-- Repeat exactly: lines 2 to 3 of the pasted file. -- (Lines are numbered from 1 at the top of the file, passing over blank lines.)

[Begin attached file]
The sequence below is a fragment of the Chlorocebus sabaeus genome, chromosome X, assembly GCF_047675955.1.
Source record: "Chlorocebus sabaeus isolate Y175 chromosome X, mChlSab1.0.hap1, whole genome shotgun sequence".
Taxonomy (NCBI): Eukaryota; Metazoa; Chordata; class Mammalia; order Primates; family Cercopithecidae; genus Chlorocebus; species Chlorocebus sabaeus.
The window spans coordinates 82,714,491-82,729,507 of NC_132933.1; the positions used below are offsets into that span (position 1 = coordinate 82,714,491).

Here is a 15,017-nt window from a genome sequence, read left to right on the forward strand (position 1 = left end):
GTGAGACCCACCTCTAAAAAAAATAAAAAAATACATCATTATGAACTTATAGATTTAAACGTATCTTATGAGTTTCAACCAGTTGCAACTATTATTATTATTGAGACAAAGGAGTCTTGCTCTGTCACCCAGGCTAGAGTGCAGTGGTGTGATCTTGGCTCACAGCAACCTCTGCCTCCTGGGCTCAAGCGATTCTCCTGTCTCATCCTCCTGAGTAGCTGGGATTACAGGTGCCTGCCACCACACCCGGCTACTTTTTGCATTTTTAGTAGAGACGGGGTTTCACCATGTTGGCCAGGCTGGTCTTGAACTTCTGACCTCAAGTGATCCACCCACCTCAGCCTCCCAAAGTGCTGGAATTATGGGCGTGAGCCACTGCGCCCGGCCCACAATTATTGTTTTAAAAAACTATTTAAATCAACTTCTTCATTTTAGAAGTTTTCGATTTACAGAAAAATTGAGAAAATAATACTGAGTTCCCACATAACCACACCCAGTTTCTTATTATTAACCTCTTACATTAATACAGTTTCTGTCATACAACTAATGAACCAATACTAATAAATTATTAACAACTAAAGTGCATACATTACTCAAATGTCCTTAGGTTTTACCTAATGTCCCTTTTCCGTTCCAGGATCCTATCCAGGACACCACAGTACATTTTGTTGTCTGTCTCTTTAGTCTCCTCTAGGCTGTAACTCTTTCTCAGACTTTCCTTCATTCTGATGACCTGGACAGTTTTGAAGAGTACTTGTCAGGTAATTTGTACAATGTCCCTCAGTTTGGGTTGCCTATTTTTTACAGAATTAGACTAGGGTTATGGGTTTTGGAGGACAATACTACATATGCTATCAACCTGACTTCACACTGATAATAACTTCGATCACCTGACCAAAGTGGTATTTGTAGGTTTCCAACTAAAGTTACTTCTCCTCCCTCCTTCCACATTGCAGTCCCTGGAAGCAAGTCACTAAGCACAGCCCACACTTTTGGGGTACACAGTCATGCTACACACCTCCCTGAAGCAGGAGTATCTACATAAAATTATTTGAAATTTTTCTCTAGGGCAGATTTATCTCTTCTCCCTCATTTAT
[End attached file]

Source record: "Chlorocebus sabaeus isolate Y175 chromosome X, mChlSab1.0.hap1, whole genome shotgun sequence".
Taxonomy (NCBI): Eukaryota; Metazoa; Chordata; class Mammalia; order Primates; family Cercopithecidae; genus Chlorocebus; species Chlorocebus sabaeus.